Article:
The STEM classroom

"Technology can be a powerful driving force for innovation in education, by improving the quality of instructional materials available to teachers and students. Realizing the benefits of technology for K-12 education, however, will require active investments in research and development to create well-designed and validated examples of comprehensive, integrated "deeply digital" instructional materials."
(PCAST, 2010)

Creating a STEM classroom

STEM education is an interdisciplinary approach, blending four disciplines (Science, Technology, Engineering, and Mathematics) into one cohesive learning and teaching paradigm.

STEM education focuses on real-world scenarios.

A STEM classroom promotes:

  • Integrated learning
  • Investigation
  • Questioning
  • It places an emphasis on design and problem solving
  • Blends the disciplines through challenge-based learning

Students conduct original research, collaborate and use technology to:

  • Design hypotheses
  • Analyze data
  • Propose solutions
  • Communicate their findings to their peers, collaborative partners, and the community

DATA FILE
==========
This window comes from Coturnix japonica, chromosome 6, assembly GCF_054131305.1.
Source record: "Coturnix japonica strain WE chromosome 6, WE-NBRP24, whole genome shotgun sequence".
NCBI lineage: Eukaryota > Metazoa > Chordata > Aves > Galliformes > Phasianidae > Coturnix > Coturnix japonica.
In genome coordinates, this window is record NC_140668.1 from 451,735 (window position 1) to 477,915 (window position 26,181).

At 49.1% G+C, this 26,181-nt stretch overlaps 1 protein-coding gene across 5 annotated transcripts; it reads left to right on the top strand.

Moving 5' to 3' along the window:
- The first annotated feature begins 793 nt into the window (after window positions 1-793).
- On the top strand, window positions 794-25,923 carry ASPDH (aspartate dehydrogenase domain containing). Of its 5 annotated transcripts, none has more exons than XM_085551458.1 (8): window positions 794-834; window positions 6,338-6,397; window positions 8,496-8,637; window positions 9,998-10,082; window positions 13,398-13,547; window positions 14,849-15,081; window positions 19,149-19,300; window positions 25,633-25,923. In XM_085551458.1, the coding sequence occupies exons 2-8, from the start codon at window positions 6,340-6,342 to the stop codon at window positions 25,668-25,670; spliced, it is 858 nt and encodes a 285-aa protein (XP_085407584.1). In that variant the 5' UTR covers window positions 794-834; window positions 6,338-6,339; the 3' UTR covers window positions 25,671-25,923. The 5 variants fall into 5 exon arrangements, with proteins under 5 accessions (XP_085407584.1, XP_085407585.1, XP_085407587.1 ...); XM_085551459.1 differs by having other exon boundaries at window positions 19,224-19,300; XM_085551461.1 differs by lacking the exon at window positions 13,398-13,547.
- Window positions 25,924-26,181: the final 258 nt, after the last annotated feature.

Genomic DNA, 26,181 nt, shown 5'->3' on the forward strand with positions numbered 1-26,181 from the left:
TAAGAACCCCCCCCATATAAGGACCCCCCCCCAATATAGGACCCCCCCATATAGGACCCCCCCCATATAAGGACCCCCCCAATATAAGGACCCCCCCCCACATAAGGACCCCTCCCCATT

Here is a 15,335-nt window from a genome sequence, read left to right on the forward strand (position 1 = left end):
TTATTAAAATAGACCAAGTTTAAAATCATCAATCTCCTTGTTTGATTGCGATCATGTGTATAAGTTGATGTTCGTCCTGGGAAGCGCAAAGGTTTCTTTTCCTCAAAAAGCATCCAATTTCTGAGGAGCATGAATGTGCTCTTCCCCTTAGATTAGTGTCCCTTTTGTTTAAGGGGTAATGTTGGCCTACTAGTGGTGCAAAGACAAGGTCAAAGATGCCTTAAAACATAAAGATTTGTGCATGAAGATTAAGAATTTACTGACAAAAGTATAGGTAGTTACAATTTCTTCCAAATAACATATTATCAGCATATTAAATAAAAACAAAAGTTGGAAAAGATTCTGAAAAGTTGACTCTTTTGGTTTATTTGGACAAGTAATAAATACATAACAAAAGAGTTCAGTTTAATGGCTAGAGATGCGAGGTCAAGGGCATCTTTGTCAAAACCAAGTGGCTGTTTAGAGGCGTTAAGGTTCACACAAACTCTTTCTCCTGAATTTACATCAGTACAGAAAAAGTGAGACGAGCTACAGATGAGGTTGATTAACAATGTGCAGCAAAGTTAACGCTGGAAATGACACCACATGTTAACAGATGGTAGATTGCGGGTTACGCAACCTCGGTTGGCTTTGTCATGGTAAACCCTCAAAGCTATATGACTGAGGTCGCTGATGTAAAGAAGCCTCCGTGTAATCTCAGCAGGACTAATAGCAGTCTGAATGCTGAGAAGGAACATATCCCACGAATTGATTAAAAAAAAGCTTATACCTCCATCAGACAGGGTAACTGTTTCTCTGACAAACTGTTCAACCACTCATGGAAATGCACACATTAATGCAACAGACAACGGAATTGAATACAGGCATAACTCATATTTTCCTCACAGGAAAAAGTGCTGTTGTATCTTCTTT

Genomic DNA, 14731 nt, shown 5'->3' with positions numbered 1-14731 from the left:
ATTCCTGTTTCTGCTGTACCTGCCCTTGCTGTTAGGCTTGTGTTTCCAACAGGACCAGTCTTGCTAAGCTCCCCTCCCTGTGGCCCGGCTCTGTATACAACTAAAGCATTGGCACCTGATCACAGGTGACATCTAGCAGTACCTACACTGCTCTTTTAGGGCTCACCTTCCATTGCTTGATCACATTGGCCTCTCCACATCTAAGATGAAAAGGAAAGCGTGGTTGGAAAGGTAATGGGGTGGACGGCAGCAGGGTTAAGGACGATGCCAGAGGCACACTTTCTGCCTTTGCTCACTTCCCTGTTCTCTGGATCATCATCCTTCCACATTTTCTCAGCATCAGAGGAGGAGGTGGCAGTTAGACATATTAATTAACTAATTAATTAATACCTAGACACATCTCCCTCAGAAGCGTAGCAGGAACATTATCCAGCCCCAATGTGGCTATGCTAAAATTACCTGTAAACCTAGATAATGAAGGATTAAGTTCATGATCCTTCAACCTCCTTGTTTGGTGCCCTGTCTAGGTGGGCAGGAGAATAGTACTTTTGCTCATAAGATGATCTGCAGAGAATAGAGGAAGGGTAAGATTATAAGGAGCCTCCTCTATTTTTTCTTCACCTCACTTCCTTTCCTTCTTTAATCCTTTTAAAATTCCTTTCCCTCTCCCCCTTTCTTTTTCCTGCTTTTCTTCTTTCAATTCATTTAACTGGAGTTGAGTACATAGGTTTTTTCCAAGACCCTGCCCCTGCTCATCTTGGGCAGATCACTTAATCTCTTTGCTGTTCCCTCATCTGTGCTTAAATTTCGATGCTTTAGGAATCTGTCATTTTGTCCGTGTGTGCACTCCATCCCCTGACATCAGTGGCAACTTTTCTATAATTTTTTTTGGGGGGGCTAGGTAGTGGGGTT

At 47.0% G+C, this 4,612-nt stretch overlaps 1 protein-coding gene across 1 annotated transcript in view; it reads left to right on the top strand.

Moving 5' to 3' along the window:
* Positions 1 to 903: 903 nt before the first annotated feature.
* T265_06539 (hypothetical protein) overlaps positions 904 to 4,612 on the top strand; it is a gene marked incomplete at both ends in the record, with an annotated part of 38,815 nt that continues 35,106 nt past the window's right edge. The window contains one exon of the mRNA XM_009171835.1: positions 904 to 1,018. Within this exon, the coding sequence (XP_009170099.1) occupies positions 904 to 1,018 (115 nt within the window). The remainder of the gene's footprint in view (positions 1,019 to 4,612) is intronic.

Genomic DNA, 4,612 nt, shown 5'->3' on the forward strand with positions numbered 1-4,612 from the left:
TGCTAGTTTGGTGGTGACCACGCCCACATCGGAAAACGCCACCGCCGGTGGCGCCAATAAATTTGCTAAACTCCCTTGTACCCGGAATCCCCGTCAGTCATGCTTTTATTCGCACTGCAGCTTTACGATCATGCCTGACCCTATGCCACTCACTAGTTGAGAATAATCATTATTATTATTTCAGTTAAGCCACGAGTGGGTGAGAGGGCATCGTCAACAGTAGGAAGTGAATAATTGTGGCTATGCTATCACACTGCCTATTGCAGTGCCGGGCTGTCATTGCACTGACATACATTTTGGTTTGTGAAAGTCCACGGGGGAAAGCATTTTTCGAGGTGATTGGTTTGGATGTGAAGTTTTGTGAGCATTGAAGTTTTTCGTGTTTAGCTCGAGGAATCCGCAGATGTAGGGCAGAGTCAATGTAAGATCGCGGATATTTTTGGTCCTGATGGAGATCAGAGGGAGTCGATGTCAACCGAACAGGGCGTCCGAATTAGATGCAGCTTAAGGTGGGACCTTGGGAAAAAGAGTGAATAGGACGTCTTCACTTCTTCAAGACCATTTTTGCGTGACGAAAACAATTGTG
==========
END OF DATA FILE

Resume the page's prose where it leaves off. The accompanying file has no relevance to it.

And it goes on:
Adaptive Curriculum activities engage learners in the exploration of math and science concepts needed to build viable solutions through dynamic, interactive learning.

Students are motivated to:

  • Explore
  • Make hypotheses
  • Manipulate items
  • See the impact of their decisions
  • Analyze data

With Adaptive Curriculum, students acquire core mastery through active participation in an immersive, differentiated and exciting learning environment that provides real-time feedback and assessment.

Real World Active Learning

Problem-Based Learning

Students can apply strategies and use spatial reasoning and geometric modeling to solve problems.

Real World Active Learning

Transdisciplinary Approach

Students actively connect mathematical ideas within a scientific context through numberical, symbolic and graphical exploration.

Real World Active Learning

Authentic Learning Process

Students develop essential critical-thinking skills about the relationships between evidence and results through investigation, observation and participation.